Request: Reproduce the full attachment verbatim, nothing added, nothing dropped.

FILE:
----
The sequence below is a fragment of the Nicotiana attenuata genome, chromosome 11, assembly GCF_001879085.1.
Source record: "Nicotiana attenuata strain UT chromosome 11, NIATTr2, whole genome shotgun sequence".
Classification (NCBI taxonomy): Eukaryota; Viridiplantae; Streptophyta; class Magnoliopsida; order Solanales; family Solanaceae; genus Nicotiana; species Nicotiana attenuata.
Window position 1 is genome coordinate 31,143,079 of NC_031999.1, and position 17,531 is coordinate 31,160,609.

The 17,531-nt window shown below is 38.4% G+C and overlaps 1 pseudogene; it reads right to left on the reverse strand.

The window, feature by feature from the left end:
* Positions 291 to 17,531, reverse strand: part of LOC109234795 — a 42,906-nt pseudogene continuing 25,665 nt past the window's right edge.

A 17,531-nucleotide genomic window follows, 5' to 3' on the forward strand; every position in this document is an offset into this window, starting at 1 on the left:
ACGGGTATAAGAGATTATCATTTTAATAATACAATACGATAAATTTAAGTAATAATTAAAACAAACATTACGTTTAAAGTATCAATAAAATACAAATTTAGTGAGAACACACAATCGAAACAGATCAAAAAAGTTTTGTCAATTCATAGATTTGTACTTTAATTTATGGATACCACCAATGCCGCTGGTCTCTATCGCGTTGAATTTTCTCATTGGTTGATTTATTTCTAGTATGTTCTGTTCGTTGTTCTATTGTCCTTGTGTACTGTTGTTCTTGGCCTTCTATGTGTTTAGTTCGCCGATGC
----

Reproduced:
The sequence below is a fragment of the Nicotiana attenuata genome, chromosome 11, assembly GCF_001879085.1.
Source record: "Nicotiana attenuata strain UT chromosome 11, NIATTr2, whole genome shotgun sequence".
Classification (NCBI taxonomy): Eukaryota; Viridiplantae; Streptophyta; class Magnoliopsida; order Solanales; family Solanaceae; genus Nicotiana; species Nicotiana attenuata.
Window position 1 is genome coordinate 31,143,079 of NC_031999.1, and position 17,531 is coordinate 31,160,609.

The 17,531-nt window shown below is 38.4% G+C and overlaps 1 pseudogene; it reads right to left on the reverse strand.

The window, feature by feature from the left end:
* Positions 291 to 17,531, reverse strand: part of LOC109234795 — a 42,906-nt pseudogene continuing 25,665 nt past the window's right edge.

A 17,531-nucleotide genomic window follows, 5' to 3' on the forward strand; every position in this document is an offset into this window, starting at 1 on the left:
ACGGGTATAAGAGATTATCATTTTAATAATACAATACGATAAATTTAAGTAATAATTAAAACAAACATTACGTTTAAAGTATCAATAAAATACAAATTTAGTGAGAACACACAATCGAAACAGATCAAAAAAGTTTTGTCAATTCATAGATTTGTACTTTAATTTATGGATACCACCAATGCCGCTGGTCTCTATCGCGTTGAATTTTCTCATTGGTTGATTTATTTCTAGTATGTTCTGTTCGTTGTTCTATTGTCCTTGTGTACTGTTGTTCTTGGCCTTCTATGTGTTTAGTTCGCCGATGC